Australian Men's Amateur: Mitchell Kale leads Kai Komulainen, Quinn Croker
Kai Komulainen is two shots back after round two (Golf Australia Photo)
Mitchell Kale is on top of the Australian Men's Amateur Championship after a pair of 67s and two closing birdies for embellishment at Yarra Yarra Golf Club in the second round, with first-round leader Kai Komulainen and Quinn Croker not far behind.
Kale leads by two shots at 8-under overall. His two late birdies at holes No. 8 and 9 took him ahead of Komulainen, who shot even-par at Keysborough to remain at 6-under.
Komulainen, the 18-year-old who led through round one, suffered a double bogey at the par-4 No. 14 when his three-wood tee shot sailed long and into a bush, requiring a penalty drop.
Kale was actually born on the Gold Coast and only moved to New Zealand when he was 12, where he took up golf.
He was runner-up to Australian Jasper Stubbs in the 2022 New Zealand Amateur, although he is not on the NZ team as such. Not yet at least.
“I haven’t had a bogey yet in two rounds, which is something I don’t usually do,” said Kale.
Capitalizing on the day's best conditions, he holed a 60-footer for par on the par-4 No. 7 to keep his streak running.
“I call myself a Kiwi, but I do have a little soft spot for the Aussies. My family is Kiwi-based. They were just living there (Gold Coast) at the time, and my sister and I were raised as little Aussies.”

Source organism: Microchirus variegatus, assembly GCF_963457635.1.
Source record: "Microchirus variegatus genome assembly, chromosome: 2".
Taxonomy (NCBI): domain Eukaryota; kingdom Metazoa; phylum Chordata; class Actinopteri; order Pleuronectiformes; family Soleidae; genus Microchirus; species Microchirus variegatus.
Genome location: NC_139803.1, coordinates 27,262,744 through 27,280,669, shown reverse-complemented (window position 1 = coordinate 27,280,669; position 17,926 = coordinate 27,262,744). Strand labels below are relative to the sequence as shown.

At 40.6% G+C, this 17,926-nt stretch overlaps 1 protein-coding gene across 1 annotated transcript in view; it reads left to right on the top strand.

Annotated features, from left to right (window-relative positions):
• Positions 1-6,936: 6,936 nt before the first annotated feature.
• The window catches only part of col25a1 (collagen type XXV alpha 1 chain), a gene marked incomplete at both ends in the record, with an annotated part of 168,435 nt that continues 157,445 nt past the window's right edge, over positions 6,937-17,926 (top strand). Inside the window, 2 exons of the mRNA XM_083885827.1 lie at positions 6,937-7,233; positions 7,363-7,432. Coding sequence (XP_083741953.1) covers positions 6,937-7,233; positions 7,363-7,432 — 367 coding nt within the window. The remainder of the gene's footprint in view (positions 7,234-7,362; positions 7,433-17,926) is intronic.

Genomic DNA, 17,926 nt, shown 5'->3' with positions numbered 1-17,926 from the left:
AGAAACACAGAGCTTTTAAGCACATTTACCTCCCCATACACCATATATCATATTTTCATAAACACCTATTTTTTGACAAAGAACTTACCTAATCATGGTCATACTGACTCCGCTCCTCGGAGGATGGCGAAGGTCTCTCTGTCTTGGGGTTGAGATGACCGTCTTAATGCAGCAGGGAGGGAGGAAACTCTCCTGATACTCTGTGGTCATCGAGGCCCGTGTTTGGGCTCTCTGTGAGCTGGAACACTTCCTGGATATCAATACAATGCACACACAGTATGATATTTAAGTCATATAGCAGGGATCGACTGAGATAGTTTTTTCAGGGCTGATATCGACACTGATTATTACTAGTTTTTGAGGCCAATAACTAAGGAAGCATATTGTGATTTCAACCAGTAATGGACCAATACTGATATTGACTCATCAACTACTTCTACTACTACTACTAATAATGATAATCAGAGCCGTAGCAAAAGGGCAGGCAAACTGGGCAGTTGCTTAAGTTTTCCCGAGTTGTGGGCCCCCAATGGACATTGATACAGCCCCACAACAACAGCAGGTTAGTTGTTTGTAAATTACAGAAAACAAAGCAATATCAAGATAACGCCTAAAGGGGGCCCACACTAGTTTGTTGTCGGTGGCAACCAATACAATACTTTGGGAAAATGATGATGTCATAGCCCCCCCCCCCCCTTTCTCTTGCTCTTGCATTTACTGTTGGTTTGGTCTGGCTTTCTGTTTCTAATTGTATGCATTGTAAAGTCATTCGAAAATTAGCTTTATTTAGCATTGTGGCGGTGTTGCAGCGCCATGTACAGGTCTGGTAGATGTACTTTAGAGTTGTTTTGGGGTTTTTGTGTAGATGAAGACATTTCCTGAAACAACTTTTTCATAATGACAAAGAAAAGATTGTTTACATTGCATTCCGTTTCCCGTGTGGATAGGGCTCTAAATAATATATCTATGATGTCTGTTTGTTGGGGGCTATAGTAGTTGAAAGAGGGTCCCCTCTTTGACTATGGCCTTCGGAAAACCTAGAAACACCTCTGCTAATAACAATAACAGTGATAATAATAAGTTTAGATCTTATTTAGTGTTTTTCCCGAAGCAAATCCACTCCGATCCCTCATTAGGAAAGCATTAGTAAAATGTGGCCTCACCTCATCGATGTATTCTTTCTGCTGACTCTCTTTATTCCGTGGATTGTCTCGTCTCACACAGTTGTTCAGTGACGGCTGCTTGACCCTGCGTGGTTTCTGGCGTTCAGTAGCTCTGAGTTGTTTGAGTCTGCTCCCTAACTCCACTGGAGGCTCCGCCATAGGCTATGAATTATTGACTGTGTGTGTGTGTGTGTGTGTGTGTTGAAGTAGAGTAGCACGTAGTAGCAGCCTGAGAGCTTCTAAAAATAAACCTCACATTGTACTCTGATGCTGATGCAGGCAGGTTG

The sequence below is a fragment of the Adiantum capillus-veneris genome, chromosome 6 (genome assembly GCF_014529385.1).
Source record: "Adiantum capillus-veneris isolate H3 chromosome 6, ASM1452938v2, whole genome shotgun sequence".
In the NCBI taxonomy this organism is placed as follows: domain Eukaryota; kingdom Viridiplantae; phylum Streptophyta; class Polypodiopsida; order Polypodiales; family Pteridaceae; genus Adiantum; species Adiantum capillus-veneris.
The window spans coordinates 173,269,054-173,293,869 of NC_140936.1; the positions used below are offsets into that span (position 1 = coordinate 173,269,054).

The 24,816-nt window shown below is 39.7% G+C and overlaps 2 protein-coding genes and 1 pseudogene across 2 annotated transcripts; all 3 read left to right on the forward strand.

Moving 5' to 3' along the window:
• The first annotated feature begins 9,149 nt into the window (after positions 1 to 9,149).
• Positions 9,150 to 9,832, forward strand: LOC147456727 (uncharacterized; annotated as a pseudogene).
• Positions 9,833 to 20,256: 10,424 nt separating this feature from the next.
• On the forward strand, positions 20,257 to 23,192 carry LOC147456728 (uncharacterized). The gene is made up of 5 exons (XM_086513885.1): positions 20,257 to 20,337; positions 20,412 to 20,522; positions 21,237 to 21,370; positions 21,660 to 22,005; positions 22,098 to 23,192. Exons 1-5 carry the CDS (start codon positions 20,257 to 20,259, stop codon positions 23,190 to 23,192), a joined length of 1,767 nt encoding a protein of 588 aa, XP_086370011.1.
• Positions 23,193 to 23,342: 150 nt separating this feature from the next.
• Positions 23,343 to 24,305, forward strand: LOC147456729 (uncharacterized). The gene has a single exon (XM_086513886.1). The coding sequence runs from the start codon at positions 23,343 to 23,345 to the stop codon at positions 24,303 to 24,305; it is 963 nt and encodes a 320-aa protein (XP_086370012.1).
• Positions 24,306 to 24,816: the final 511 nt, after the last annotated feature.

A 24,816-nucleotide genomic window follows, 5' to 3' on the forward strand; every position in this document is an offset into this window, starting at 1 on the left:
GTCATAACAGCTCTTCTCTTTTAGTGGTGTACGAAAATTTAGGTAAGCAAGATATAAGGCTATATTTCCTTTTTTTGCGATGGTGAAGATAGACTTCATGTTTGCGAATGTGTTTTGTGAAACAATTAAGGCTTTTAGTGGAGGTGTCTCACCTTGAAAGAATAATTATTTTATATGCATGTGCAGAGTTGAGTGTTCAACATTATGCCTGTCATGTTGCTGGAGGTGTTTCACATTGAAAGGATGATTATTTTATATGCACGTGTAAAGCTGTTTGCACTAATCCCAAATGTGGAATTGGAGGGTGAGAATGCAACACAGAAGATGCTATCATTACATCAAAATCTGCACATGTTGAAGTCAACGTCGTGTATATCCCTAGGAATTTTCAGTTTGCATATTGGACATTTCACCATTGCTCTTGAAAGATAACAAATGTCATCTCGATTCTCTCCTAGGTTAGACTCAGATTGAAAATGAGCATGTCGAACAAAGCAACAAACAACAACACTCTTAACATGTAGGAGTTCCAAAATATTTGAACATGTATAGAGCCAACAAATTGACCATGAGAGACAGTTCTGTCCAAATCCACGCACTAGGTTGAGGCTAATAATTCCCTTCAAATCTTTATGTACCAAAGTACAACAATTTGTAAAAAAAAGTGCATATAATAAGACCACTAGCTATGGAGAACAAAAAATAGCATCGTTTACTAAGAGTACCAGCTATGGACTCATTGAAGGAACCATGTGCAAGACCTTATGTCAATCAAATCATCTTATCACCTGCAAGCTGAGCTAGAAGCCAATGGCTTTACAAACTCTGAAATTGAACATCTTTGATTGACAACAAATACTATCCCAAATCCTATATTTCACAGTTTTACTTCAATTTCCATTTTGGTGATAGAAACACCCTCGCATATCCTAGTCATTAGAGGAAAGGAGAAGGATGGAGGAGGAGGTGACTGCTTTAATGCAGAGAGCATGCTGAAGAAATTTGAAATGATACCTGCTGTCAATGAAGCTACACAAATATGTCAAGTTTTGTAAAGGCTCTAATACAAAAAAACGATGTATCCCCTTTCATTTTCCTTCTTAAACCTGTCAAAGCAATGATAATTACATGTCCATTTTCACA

Quinn Croker jumped into the mix at 5-under after a brilliant 64 at Yarra Yarra today, T3 with Noah Kent.
A couple of other locals, Yarra’s Phoenix Campbell (3-under) and Kingston Heath’s Abel Eduard (4-under), also remain prominent.
Runner-up among the pros at the Heritage Classic last week, Croker is in hot form. His gap wedge shot on the par-3 6th ought to have been a hole-in-one; instead, it ruined the edge of the hole where it landed and spun back to 12 feet. As is his way, he holed the birdie putt, though.
“It’s probably mostly from trust in the game,” he said. We put in a fair bit of work, and the practice has been pretty good coming into these events, and just getting out there and even if you don’t feel like you have it on the range, stick to the process and make good swings, and eventually, results come from that.”
ABOUT THE Australian Men's Amateur
The Australian Men's and Women's
Championships are Australia's oldest
Golf Championships, with both having
played since 1894. Long held as a match play event,
in 2021 the format changed to 72 holes
of stroke play.
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